Healthcare as a Game of Chess: Do the Math

October 6, 2021

A serial blog on the future of healthcare by Charles J. Shanley, MD and David Ellis, MS

We have all read or heard sarcastic commentary that it would be possible to retire the national debt if we had a penny for every time someone wrote, “AI is transforming the practice of medicine.” Maybe the statement is just smoke, but if so, there could be a fire lurking behind it. Fundamentally, the practice of medicine is the prevention or, if that is not possible, the diagnosis and treatment of conditions affecting human health. AI is transforming current practice while almost imperceptibly taking over many traditionally essential functions of the physician. (Indeed, we would argue that the practice of postmodern medicine will focus on the enhancement of healthy condition, not just the prevention or treatment of unhealthy conditions, but that is for a future blog post.)

The questions, as always in this blog, are when and with what effect?

Leaving aside, for now, the question of effect, this month we consider timing by analyzing (in a quasi-empirical manner) the exponential growth of paradigm-shifting advances in healthcare. Our analysis is based on the fairly well-known fable of the emperor who asked the inventor of chess[i] what he wanted as a reward for his delightful invention. The emperor laughingly agreed to the savvy inventor’s request for a grain of rice placed on the first square of the chessboard to be doubled on each succeeding square.

At the end of the first row of eight squares, the inventor had amassed 128 grains of rice—considerably more than the grain he started with, but still barely enough for a meal. By the end of the second row (square 16) there were about 33,000 grains—a little over 1 lb. The emperor could still chuckle (perhaps a little nervously) at the end of the third row, where the pile grew to 8.4 million grains—about 336 lbs or 0.16 tons. But on square 32, at the end of the fourth row, the pile was 2.15 billion grains, or nearly 86 tons—a substantial sum even for our fictional emperor’s plentiful granary, and no laughing matter. By the 64 and last square, the emperor owed the inventor of chess more than all the rice in the land.

Where is healthcare today on its exponential curve of advances? Suppose healthcare began with the primitive herbal medicine known to exist in the fourth millennium BCE[ii] and that it represents the first grain laid on a healthcare chessboard whose squares represent millennia. Today, we are just at the beginning of the third millennium CE and in terms of seminal advances (such as the completion of the Human Genome Project, a prosthetic bionic eye, a vaccine for HPV, face transplantation, kidneys and livers grown in vitro, and most recently RNA vaccines for COVID-19) we have already more than doubled all the major advances made in the second millennium—from 92 in the 20 century to 211 from 2000 to 2015.

Figure 1, drawn from a Wikipedia entry for “Timeline of medicine and medical technology,”[iii] suggests that “Game Over” may be imminent for the business and practice of healthcare as we know it today. By imminent, we do not mean by the end of the millennium, or even by the end of the 21st century. We mean on our around the end of this decade.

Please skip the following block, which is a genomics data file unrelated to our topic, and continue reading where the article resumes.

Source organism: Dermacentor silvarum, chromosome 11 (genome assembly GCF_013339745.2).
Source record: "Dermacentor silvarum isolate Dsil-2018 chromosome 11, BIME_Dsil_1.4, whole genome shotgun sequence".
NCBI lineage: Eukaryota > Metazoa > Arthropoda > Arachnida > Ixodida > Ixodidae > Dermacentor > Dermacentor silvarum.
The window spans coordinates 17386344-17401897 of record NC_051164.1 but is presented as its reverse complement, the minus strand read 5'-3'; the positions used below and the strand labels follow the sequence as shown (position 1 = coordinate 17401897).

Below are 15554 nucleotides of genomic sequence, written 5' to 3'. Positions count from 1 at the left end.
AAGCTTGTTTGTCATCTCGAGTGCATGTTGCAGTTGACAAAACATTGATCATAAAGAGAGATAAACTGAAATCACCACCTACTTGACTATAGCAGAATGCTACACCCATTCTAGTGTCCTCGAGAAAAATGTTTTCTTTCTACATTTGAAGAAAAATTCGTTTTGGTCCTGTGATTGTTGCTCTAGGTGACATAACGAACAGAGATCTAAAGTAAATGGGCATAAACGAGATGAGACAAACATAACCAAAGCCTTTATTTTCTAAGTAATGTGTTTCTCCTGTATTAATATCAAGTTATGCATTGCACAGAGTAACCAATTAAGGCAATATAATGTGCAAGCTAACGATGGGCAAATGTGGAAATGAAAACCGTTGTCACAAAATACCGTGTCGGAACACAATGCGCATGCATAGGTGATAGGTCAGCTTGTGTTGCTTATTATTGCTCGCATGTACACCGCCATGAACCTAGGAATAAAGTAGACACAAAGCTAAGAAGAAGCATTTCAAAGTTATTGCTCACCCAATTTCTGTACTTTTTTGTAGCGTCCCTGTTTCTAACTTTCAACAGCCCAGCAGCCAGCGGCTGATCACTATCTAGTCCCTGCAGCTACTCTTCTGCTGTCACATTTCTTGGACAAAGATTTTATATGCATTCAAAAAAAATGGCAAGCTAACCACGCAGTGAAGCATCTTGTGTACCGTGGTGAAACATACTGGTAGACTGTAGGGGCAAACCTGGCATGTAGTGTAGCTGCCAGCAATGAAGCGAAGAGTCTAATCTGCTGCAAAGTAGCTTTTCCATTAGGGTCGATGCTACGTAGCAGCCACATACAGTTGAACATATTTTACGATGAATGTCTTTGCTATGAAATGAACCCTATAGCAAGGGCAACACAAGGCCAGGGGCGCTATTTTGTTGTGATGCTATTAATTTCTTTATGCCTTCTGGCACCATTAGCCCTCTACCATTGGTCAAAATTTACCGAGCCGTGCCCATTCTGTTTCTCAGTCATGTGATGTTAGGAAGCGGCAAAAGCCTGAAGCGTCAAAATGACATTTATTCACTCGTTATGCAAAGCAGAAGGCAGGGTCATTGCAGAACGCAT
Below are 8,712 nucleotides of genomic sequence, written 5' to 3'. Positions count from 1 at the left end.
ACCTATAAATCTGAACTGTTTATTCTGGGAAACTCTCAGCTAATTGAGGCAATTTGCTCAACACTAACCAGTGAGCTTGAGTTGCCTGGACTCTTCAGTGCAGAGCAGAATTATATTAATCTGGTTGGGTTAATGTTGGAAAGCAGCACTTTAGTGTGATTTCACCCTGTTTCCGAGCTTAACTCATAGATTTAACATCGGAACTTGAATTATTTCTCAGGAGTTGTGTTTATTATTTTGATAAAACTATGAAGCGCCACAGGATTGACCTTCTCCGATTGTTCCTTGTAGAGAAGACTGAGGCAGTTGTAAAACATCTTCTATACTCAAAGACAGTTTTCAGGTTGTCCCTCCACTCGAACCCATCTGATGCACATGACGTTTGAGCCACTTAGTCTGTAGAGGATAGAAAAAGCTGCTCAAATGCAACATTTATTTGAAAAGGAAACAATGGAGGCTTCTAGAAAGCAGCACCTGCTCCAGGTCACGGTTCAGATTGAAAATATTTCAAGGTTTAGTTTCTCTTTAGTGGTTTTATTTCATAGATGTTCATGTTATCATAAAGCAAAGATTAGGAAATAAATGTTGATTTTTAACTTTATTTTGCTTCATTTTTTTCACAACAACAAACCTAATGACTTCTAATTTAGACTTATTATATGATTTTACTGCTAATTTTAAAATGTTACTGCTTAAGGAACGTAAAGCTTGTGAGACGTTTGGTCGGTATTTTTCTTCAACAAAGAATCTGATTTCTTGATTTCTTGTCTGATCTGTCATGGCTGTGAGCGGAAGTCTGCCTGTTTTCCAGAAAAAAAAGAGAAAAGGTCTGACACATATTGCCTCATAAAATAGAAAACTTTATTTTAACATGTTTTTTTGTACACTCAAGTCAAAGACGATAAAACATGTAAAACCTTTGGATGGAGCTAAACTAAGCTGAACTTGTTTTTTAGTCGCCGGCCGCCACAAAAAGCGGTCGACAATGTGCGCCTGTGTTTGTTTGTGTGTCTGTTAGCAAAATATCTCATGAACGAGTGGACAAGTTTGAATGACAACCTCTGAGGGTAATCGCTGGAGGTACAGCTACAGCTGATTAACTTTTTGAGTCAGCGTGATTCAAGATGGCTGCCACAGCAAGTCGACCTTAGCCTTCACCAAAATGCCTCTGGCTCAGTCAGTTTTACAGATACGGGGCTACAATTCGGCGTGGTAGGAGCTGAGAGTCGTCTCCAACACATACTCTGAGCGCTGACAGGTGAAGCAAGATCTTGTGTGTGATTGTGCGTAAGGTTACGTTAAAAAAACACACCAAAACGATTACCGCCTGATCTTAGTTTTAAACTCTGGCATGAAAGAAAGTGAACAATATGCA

In Technology and the Future of Healthcare: Preparing For the Next 30 Years,[i] first published by the American Hospital Association Press in the year 2000, one of us predicted change of epic proportions by 2030. So far, unless derailed by global cataclysm, that prediction is on track. 2030 was a somewhat arbitrary selection of the year when the change would be visible—it could be 2040 (though not beyond, we believe), or it could even be 2025—but the fact remains that epic change is afoot within the lifetimes of the younger physicians practicing today.

Our leading healthcare institutions are contributing significantly and adapting successfully to the change. Wayne Health, for example, has a highly successful mobile health service that moves the mountain of preventive care to patients unable or unwilling to expend personal resources on traveling to providers in traditional brick and mortar settings.[ii] But in the process, how many hospitals (as we know them) will close, and how many careers will be dramatically transformed? We do not intend an exercise in scaremongering, shortsightedness, or any number of things, but if there is even no more than a glimmer of possibility in the prediction of epic change within a decade or so then it would seem both wise and urgent to adapt, embrace and help to shape the future of AI in healthcare …. or risk having AI define that future for us.

As always, we welcome your opinions.

[i] Available at

[ii] See Greene, Jay (2021). “Health care goes mobile: COVID-19 experience speeds doctors’ transition to increased patient outreach.” Crain’s Detroit Business, September 26. Accessed at


[i] Chinese chess appears to have been developed around 800 CE independently of the chess we know in the West, developed in Persia and India at about the same time. Both are played on an 8×8 grid and are similar in grand strategy (two opposing armies) and game pieces but the moves are different. Both games are equally challenging and absorbing.

[ii] Actually, trepanning is the oldest surgical procedure for which there is archaeological evidence dating back to 6500 BCE (Wikipedia entry on “Trepanning.”)

[iii] These data, used in constructing the chart, were derived from WIkipedia’s entry for “Timeline of medicine and medical technology” at

[iv] Available at

[v] See Greene, Jay (2021). “Health care goes mobile: COVID-19 experience speeds doctors’ transition to increased patient outreach.” Crain’s Detroit Business, September 26. Accessed at

Healthcare as a Game of Chess: Do the Math
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